A WELL-KNOWN character from Haydon Bridge has died at the age of 77.

Brian Dillon, known by many in Haydon Bridge as “Posh Brian” because of his accent, lived in the village for almost 20 years, but sadly lost a hard-fought battle with cancer on March 27.

Brian was born in Drighlington, West Yorkshire in 1941, as the fourth of five brothers. After leaving school at 16 he joined the army and was stationed in Germany, where he met his wife Beate.

Together, they travelled the world – living in Iran in the 1970s and Saudi Arabia in the 1980s and 1990s for his work with International Military Services as an advisor.

At times his life on the road was far from plain sailing – he had to flee Iran in 1979 due to the Iranian revolution, and was caught up in the first Gulf War.

While his family were worried as the scud missiles fell, Brian refused to panic, insisting: “If we die, we die. Let’s just keep playing chess.”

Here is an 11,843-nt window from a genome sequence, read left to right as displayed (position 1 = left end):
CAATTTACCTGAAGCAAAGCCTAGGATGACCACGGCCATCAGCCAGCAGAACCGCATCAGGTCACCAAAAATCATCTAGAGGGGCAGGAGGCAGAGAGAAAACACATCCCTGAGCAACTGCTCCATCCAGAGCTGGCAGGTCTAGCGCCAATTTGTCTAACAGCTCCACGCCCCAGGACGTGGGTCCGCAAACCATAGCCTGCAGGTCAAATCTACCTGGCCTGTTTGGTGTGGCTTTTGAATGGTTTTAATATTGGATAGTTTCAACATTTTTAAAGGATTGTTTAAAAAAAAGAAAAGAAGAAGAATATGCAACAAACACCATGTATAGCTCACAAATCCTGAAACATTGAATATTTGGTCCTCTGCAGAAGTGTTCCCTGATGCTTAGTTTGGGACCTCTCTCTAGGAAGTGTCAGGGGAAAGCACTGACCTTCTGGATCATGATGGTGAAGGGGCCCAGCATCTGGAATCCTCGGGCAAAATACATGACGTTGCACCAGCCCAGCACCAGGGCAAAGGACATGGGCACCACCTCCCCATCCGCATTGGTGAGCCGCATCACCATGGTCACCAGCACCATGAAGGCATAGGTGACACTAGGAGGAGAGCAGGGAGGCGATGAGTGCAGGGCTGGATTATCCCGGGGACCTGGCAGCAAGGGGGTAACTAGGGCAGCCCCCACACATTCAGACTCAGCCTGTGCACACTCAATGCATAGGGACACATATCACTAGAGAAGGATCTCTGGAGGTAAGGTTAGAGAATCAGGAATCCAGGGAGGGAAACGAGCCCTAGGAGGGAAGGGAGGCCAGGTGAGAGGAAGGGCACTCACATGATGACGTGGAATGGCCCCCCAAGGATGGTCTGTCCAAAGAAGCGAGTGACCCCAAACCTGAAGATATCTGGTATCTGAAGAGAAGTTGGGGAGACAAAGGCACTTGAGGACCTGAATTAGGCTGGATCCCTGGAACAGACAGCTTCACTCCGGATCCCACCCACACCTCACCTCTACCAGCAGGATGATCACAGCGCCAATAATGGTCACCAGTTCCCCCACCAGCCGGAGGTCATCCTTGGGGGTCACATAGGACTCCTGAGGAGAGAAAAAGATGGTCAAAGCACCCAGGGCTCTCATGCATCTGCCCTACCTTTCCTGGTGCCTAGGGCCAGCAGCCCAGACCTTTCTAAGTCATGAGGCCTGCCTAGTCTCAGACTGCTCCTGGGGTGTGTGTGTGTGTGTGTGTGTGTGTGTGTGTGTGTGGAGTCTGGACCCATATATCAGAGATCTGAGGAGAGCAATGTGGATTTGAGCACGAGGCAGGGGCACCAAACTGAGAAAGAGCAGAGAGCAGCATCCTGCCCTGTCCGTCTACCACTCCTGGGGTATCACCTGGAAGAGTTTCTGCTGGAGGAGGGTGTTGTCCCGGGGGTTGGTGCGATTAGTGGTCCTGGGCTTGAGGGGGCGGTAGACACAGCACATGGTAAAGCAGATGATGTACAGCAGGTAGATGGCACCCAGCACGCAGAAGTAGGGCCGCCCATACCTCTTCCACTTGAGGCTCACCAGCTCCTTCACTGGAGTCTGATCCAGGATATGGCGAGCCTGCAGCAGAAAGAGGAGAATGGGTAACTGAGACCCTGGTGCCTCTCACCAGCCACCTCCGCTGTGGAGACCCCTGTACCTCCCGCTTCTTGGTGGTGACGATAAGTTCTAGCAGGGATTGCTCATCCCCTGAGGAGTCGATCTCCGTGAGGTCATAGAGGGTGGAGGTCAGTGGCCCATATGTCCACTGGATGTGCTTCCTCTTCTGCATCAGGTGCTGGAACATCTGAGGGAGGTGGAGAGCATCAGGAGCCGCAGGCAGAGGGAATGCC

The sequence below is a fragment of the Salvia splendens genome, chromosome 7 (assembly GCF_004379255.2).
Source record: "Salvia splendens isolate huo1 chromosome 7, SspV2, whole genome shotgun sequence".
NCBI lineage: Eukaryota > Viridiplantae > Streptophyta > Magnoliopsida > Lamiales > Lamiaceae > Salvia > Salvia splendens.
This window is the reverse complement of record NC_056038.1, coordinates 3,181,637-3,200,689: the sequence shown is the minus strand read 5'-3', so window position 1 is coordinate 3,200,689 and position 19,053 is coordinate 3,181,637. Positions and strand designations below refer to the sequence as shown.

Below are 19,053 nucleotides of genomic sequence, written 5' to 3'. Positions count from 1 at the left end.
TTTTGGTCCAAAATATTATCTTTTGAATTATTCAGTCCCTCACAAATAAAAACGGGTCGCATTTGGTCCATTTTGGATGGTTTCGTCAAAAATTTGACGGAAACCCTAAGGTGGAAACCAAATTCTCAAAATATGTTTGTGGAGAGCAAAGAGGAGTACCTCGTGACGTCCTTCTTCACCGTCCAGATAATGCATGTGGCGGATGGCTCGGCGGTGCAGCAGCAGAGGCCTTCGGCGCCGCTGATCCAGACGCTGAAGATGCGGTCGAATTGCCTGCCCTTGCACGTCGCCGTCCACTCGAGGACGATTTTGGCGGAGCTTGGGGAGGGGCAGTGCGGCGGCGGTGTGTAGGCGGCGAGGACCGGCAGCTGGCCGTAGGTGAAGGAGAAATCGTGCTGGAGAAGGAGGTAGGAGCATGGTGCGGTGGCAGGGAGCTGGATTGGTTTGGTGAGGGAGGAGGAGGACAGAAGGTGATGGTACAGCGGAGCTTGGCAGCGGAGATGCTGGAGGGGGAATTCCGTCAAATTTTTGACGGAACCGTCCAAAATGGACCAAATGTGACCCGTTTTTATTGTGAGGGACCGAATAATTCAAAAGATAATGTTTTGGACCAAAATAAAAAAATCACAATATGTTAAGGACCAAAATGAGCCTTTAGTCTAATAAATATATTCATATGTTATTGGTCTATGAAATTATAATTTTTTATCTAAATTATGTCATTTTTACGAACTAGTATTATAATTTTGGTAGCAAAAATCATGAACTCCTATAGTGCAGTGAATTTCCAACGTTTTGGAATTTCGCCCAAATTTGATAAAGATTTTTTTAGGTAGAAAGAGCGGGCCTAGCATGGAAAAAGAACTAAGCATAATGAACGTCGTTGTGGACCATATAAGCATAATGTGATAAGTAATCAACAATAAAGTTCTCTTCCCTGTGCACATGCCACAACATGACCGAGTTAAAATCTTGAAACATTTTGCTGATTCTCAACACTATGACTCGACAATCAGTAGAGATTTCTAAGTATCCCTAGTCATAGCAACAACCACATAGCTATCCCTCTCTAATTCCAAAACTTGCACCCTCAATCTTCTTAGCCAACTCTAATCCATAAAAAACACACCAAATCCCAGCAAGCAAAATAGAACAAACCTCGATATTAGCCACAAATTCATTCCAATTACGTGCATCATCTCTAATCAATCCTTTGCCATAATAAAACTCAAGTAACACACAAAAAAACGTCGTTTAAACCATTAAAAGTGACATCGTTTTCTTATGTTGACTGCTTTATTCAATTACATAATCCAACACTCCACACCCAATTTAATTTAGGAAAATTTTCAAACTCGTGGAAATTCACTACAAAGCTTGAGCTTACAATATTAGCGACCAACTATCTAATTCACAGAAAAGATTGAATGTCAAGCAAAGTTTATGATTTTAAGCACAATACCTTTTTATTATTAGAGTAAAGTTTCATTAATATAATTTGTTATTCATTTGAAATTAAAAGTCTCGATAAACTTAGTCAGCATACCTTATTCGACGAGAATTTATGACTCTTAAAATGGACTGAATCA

Brian and Beate had six daughters, which in turn led to 18 grandchildren and nine great-grandchildren.

Beate and the girls moved back to the UK from Germany in 1975, but Brian continued working all around the world. In 1982, the family moved to the North-East for the first time, settling in Hexham when Brian got a job at Vickers in Newcastle.

Following spells in Hexham and Allendale, Brian and Beate finally settled in Haydon Bridge, where they both became well known members of the community.

The quiet life never suited Brian. Following stints as a tour guide in Austria and Switzerland and work as a telecommunications salesman, he returned to South Tynedale where he enjoyed driving the local school bus into his 70s.

In 2012, Beate died following her own battle with cancer, leaving Brian on his own for the first time – but he found companionship again four years later, making his last two years very happy.

Paying tribute to Brian, his daughter, Vicki Dillon, said: “Dad was a one-off, he broke the mould.

“He was the kindest, cleverest, most knowledgeable man I have ever known, and never failed to amaze me.

“He bore his illness stoically, with unbelievable courage and vigour, never once complaining. He was so grateful for the care he had received.

“He will be greatly missed, and never forgotten.”